FINANCE MATTERS AT THE NET IMPACT CONFERENCE 2017

25 Apr FINANCE MATTERS AT THE NET IMPACT CONFERENCE 2017

Last week, London Business School hosted the Net Impact Conference 2017: Return on Impact.
Interest in environmentally and socially responsible investment has grown by 33% since 2014 – today constituting almost $9 trillion in actively managed assets globally according to some measures. Increasingly, investors are asking: how can businesses and individuals invest in ways that produce measurable social or environmental return alongside financial returns? How do we measure and quantify those returns? And how can we maximise return in the arenas of social and environmental impact? The conference brought together a diverse panel of speakers to discuss these and other questions.

The first panel debate discussed the integrating of Environmental, Social and Governance (ESG) factors into investment processes. Rick Stathers, Head of Investor Research at CDP commented that while most mainstream economic models are still disconnected from both environmental impact and dependencies, the idea that things like droughts can affect financial performance are now increasingly accepted.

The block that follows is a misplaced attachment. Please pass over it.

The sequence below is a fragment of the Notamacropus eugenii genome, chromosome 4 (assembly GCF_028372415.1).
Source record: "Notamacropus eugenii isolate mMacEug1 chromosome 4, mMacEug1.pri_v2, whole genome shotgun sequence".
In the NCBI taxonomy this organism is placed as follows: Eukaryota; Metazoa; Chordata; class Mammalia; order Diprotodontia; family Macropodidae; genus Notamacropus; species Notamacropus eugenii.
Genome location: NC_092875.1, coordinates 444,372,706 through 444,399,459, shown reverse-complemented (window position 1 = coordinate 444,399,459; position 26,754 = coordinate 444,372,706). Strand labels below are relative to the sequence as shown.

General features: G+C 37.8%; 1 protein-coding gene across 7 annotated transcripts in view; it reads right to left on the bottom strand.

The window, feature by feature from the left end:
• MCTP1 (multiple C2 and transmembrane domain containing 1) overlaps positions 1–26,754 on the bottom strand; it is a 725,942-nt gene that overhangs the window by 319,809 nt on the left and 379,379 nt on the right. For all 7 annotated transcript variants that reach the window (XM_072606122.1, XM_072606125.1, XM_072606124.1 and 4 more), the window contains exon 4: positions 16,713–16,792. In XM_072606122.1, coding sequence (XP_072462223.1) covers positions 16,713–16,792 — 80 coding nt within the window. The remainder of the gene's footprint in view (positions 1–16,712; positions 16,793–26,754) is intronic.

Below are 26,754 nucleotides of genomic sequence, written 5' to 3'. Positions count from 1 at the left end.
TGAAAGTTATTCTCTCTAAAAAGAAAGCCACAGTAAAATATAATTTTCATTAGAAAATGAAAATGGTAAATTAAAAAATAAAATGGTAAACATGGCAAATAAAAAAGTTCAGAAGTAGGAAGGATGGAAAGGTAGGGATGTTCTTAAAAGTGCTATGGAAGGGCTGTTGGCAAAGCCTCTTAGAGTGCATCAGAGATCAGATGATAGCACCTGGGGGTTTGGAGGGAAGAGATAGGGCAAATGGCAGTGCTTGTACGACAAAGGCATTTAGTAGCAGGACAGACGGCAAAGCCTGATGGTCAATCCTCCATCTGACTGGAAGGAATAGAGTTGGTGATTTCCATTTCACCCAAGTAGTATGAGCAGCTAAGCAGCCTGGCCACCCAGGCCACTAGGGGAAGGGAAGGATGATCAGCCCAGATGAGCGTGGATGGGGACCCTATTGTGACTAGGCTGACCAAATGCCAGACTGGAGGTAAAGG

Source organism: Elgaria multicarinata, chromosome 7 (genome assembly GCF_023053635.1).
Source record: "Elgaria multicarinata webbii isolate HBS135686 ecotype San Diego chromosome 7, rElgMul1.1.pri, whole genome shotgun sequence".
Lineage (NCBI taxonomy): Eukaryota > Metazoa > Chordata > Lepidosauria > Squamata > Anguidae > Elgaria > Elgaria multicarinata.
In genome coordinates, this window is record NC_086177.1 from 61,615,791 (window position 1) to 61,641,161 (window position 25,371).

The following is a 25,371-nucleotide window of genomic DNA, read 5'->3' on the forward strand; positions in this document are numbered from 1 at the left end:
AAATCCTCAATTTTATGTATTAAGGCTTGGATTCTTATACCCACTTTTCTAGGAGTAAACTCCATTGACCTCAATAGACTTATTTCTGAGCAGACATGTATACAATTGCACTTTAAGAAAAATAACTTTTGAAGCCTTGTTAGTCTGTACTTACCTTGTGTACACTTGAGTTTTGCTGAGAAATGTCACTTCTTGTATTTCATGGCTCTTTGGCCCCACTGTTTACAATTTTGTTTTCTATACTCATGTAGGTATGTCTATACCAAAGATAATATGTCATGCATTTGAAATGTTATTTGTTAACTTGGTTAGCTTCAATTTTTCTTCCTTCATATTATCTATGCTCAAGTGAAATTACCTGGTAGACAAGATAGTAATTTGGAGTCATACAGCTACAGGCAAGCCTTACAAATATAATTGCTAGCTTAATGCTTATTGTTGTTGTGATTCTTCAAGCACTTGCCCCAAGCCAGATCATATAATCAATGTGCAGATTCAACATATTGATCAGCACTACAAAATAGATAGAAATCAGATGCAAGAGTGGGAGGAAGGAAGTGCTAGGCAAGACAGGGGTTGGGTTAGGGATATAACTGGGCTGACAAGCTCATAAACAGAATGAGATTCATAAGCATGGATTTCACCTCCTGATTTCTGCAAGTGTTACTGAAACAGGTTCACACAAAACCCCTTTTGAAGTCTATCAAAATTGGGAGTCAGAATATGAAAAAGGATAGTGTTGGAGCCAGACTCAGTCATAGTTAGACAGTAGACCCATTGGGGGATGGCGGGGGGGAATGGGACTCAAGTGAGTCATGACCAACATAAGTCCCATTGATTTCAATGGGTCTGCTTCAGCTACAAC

The second panel discussed how to make impact investment mainstream. Here, Nigel Kershaw of the Big Issue Group pointed out that it’s the mainstream that needs to come to the impact investment community – and not the other way around. All investment has impact and mainstream financial institutions must recognise this and act accordingly.

Adam Frost of Bridges Ventures ended the conference by discussing the wide spectrum of investment today; from solely financial returns-based to responsible or sustainable investment, and from impact investment to philanthropy. While the SRI sector has grown, Adam Frost commented, out of the $100 trillion under management globally, only $20 trillion can be categorised as managed responsibly or sustainably. That means that 80% of the world’s assets are invested without any regard for its environmental or social impact. Clearly, the mainstream financial sector still has a long way to go.